The recently proposed Ikusasa Student Financial Aid Programme (ISFAP) by the higher education ministerial task team aims at using the Broad-Based Black Economic Empowerment (BBBEE) scheme as one of its sources to fund higher education and training. According to the recommendations of the Fees Commission, released on the 13th of November, ISFAP is a continuation of the current National Student Financial Aid Scheme. It aims to provide more loans and grants for students deemed as poor and those who fall under the â€œmissing middleâ€ bracket. The Daily Vox explains how this proposed model plans on drawing funding from BBBEE.
1. Using companiesâ€™ BBBEE contributions as a further source of funding towards higher education and training. BBBEE aims at improving the participation of black people in the South African economy. Companies are rated according to scorecards based on their contribution in enhancing black participation in the economy. Enterprises with a turnover of more than R10 million but less than R50 million (qualifying small enterprises) and generic entities with a turnover of more than R50 million have a BBBEE compliance target of 1% of their net profit after tax.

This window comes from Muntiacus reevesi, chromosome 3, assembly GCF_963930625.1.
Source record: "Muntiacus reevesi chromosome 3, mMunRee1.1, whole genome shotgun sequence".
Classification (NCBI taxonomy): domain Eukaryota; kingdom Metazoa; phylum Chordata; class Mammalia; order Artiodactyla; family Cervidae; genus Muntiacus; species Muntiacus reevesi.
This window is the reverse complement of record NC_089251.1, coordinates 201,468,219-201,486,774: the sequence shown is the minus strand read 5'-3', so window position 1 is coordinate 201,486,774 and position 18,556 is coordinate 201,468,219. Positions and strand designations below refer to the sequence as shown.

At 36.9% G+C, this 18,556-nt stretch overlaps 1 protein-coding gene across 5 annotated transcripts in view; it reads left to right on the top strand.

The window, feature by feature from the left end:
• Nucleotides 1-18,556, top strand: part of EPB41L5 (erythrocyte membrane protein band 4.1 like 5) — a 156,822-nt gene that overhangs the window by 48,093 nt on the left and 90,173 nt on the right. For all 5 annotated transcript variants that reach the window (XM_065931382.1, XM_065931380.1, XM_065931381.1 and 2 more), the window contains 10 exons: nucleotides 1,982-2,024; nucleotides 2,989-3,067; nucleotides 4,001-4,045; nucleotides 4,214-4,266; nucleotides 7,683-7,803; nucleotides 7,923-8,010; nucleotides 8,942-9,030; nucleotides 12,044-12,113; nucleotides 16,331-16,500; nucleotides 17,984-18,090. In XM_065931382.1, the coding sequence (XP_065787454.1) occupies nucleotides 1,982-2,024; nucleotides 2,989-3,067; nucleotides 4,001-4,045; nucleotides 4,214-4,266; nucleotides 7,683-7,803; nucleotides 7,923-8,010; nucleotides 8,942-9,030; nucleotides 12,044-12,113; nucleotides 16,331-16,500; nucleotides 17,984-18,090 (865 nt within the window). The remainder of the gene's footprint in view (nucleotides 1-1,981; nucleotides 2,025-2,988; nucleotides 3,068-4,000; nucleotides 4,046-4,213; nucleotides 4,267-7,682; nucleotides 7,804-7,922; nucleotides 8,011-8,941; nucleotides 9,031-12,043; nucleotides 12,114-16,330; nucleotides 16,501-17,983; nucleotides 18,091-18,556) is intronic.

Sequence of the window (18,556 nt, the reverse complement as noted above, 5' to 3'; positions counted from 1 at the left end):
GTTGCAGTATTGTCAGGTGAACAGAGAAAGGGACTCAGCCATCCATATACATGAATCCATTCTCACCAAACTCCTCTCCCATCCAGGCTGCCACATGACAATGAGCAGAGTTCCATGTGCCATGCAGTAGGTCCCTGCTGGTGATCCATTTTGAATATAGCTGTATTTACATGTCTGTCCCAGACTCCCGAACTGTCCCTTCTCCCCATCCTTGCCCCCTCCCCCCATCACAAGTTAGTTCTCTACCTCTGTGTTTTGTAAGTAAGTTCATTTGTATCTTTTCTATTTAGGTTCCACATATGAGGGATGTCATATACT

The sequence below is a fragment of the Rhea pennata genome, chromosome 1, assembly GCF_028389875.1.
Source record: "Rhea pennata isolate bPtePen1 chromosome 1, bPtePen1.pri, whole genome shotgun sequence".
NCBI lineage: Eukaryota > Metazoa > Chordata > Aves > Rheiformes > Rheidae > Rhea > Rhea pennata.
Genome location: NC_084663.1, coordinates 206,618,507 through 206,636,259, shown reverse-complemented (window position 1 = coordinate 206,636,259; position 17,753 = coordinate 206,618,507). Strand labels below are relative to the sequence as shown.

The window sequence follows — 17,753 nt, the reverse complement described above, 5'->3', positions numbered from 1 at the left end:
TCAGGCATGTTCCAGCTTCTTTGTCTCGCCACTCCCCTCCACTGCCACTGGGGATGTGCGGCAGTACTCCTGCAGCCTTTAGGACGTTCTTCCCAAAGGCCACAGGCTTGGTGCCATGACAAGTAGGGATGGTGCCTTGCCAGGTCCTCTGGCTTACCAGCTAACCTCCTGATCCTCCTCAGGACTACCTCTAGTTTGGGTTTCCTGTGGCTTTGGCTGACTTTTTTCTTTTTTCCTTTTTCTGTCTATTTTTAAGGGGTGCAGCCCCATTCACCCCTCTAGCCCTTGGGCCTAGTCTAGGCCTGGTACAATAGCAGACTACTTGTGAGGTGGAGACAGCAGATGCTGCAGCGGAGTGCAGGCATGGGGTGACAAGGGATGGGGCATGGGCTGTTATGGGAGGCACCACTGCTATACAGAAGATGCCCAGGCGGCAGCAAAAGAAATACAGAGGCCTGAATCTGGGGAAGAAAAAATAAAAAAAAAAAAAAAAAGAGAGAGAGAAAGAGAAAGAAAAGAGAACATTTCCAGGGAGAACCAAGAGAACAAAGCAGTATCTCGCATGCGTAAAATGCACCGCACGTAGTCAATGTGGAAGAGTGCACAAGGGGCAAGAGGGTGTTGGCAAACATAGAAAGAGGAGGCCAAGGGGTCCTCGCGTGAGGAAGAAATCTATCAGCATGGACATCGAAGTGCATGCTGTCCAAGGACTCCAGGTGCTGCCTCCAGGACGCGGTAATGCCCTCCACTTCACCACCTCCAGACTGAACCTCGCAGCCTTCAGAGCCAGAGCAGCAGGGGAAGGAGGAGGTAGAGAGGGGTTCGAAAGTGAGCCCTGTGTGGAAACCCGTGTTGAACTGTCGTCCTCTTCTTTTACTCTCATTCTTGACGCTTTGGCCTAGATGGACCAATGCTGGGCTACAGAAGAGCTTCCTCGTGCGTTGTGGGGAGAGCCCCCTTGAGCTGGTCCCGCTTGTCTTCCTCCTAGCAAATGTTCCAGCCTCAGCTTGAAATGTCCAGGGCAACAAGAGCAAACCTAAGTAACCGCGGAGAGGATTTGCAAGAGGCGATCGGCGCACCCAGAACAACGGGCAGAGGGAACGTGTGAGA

2. This model proposes using the 2003 BBBEE Act to actively use the 6% compliance target from the Skills Development Expenditure (SDE) to invest in bursaries for students. SDE refers to funds allocated by businesses towards skills development for black employees and employees with disabilities in the workplace. According to the report, â€œit specifically proposes using the Broad-Based Black Economic Empowerment Act, 2003 to actively use the Skills Development Expenditure (6% compliance target) of companies to invest in bursaries for students.â€
3. The department of trade and industryâ€™s BBBEE commissioner has advised that private institutions can donate up to 25% of the SDE compliance target to the ISFAP model. â€œThe Ministerial Task Team (MTT) report indicates that the Commissioner of BBBEE in the department of trade and industry (DTI) has advised that up to 25% of the 6% compliance target could be used by private institutions by donating funds to ISFAP,â€ says the report.